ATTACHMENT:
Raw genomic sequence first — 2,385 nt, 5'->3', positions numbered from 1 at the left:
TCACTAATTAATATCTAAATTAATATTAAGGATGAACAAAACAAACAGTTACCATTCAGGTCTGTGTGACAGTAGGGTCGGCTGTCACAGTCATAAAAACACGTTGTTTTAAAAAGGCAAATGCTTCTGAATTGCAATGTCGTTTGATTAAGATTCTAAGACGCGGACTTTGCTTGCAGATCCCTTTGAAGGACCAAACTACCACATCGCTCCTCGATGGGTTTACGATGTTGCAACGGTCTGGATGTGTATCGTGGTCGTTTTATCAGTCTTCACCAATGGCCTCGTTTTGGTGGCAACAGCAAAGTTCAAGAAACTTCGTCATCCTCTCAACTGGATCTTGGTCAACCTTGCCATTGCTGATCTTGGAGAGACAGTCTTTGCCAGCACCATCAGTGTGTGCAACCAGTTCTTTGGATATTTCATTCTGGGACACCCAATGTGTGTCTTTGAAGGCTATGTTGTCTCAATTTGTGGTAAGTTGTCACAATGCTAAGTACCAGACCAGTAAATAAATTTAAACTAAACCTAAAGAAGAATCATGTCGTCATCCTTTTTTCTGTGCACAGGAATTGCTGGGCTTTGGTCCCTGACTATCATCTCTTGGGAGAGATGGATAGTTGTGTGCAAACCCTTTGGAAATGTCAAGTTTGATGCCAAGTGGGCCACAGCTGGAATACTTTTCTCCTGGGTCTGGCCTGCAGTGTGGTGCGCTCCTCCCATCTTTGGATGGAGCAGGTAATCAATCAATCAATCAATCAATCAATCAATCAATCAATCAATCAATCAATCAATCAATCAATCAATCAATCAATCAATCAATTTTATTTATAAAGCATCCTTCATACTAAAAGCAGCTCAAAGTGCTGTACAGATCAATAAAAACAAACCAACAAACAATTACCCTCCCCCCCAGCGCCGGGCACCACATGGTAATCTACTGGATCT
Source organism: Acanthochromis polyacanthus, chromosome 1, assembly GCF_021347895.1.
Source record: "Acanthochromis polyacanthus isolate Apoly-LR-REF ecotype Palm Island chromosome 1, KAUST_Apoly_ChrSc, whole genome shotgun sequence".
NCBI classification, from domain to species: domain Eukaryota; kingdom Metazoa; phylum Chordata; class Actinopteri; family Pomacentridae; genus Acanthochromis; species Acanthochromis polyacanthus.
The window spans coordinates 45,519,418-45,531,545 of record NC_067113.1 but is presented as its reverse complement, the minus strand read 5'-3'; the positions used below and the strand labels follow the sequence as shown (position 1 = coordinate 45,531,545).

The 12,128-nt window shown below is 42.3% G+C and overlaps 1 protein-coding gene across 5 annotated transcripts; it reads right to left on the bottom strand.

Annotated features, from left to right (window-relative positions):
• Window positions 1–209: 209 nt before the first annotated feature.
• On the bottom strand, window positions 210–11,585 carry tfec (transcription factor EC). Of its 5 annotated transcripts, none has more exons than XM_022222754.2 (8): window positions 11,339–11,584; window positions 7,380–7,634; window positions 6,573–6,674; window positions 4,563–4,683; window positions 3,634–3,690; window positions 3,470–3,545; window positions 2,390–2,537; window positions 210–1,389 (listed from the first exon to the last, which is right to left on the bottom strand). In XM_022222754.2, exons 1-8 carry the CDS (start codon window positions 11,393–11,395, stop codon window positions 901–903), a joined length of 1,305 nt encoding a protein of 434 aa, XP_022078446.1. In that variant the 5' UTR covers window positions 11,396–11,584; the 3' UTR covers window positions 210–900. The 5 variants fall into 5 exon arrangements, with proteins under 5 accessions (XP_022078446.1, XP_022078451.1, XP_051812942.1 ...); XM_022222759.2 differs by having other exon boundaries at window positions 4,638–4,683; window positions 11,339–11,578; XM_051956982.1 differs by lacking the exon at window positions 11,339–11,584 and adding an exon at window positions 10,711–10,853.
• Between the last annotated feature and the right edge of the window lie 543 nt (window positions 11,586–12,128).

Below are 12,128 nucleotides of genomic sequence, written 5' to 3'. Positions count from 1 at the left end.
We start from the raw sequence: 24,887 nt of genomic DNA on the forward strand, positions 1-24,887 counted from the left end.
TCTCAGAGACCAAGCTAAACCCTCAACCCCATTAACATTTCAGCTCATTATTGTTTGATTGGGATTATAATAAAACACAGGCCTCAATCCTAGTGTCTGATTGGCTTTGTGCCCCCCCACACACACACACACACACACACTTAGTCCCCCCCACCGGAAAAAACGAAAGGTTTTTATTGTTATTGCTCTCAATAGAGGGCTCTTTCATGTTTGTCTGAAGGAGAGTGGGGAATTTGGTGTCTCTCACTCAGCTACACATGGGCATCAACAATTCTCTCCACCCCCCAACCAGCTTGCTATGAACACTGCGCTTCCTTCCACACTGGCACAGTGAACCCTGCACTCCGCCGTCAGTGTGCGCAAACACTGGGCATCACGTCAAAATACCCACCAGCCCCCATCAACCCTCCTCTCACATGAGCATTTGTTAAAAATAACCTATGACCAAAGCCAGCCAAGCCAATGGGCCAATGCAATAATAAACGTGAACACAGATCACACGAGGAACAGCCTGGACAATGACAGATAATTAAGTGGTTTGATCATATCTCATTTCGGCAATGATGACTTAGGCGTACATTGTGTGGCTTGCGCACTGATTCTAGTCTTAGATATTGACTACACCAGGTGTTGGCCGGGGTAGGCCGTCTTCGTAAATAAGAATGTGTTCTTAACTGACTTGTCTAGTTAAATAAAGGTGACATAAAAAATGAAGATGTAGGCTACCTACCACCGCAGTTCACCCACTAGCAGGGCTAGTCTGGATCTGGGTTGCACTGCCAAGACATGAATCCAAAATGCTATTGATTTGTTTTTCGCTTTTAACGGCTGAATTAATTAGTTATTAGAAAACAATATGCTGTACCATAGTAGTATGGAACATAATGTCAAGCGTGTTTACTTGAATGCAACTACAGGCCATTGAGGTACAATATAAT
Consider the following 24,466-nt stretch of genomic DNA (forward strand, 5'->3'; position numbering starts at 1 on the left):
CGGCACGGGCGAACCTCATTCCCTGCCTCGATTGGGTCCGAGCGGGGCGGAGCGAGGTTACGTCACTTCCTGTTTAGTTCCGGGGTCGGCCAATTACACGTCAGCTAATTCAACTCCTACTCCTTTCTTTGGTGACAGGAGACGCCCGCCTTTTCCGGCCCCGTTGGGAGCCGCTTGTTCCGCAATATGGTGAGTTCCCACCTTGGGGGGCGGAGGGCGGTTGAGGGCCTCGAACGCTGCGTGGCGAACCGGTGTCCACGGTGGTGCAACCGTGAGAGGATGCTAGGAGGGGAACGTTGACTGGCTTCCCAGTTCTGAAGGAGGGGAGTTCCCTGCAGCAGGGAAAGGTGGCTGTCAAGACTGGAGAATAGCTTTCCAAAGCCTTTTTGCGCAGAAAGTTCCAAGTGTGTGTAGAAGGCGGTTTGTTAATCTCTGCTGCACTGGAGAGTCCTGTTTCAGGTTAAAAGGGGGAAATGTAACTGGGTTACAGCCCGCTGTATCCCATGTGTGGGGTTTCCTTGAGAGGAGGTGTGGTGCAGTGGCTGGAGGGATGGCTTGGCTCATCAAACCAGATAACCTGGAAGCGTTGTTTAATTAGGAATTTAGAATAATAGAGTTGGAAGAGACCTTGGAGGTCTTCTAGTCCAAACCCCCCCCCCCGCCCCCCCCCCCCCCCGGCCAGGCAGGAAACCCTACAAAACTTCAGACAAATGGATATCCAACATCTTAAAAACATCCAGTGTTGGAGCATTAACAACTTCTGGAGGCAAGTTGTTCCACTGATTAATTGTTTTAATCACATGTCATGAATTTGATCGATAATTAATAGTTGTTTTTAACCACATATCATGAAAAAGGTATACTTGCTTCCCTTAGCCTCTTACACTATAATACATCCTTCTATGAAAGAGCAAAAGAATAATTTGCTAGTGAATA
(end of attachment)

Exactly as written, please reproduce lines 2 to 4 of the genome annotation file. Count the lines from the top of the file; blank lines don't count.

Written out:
TCACTAATTAATATCTAAATTAATATTAAGGATGAACAAAACAAACAGTTACCATTCAGGTCTGTGTGACAGTAGGGTCGGCTGTCACAGTCATAAAAACACGTTGTTTTAAAAAGGCAAATGCTTCTGAATTGCAATGTCGTTTGATTAAGATTCTAAGACGCGGACTTTGCTTGCAGATCCCTTTGAAGGACCAAACTACCACATCGCTCCTCGATGGGTTTACGATGTTGCAACGGTCTGGATGTGTATCGTGGTCGTTTTATCAGTCTTCACCAATGGCCTCGTTTTGGTGGCAACAGCAAAGTTCAAGAAACTTCGTCATCCTCTCAACTGGATCTTGGTCAACCTTGCCATTGCTGATCTTGGAGAGACAGTCTTTGCCAGCACCATCAGTGTGTGCAACCAGTTCTTTGGATATTTCATTCTGGGACACCCAATGTGTGTCTTTGAAGGCTATGTTGTCTCAATTTGTGGTAAGTTGTCACAATGCTAAGTACCAGACCAGTAAATAAATTTAAACTAAACCTAAAGAAGAATCATGTCGTCATCCTTTTTTCTGTGCACAGGAATTGCTGGGCTTTGGTCCCTGACTATCATCTCTTGGGAGAGATGGATAGTTGTGTGCAAACCCTTTGGAAATGTCAAGTTTGATGCCAAGTGGGCCACAGCTGGAATACTTTTCTCCTGGGTCTGGCCTGCAGTGTGGTGCGCTCCTCCCATCTTTGGATGGAGCAGGTAATCAATCAATCAATCAATCAATCAATCAATCAATCAATCAATCAATCAATCAATCAATCAATCAATCAATCAATCAATCAATTTTATTTATAAAGCATCCTTCATACTAAAAGCAGCTCAAAGTGCTGTACAGATCAATAAAAACAAACCAACAAACAATTACCCTCCCCCCCAGCGCCGGGCACCACATGGTAATCTACTGGATCT
Source organism: Acanthochromis polyacanthus, chromosome 1, assembly GCF_021347895.1.
Source record: "Acanthochromis polyacanthus isolate Apoly-LR-REF ecotype Palm Island chromosome 1, KAUST_Apoly_ChrSc, whole genome shotgun sequence".